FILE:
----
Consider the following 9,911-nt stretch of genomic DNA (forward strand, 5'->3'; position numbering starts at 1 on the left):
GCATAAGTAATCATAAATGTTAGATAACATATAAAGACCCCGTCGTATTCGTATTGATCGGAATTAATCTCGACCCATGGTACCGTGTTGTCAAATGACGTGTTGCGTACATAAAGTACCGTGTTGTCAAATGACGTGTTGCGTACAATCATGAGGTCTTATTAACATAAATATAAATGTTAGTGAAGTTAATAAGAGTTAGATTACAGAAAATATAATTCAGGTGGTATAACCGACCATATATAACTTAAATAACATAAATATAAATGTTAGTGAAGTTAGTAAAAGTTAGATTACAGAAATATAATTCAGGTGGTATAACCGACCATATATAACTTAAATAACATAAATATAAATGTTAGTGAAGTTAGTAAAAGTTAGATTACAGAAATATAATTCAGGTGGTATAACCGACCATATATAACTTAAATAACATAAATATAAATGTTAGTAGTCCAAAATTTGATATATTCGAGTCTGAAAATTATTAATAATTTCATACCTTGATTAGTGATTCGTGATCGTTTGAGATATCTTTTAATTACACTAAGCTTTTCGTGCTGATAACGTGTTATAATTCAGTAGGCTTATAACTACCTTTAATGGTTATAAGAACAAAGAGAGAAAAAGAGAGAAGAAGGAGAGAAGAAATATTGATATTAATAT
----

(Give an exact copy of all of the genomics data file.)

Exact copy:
Consider the following 9,911-nt stretch of genomic DNA (forward strand, 5'->3'; position numbering starts at 1 on the left):
GCATAAGTAATCATAAATGTTAGATAACATATAAAGACCCCGTCGTATTCGTATTGATCGGAATTAATCTCGACCCATGGTACCGTGTTGTCAAATGACGTGTTGCGTACATAAAGTACCGTGTTGTCAAATGACGTGTTGCGTACAATCATGAGGTCTTATTAACATAAATATAAATGTTAGTGAAGTTAATAAGAGTTAGATTACAGAAAATATAATTCAGGTGGTATAACCGACCATATATAACTTAAATAACATAAATATAAATGTTAGTGAAGTTAGTAAAAGTTAGATTACAGAAATATAATTCAGGTGGTATAACCGACCATATATAACTTAAATAACATAAATATAAATGTTAGTGAAGTTAGTAAAAGTTAGATTACAGAAATATAATTCAGGTGGTATAACCGACCATATATAACTTAAATAACATAAATATAAATGTTAGTAGTCCAAAATTTGATATATTCGAGTCTGAAAATTATTAATAATTTCATACCTTGATTAGTGATTCGTGATCGTTTGAGATATCTTTTAATTACACTAAGCTTTTCGTGCTGATAACGTGTTATAATTCAGTAGGCTTATAACTACCTTTAATGGTTATAAGAACAAAGAGAGAAAAAGAGAGAAGAAGGAGAGAAGAAATATTGATATTAATAT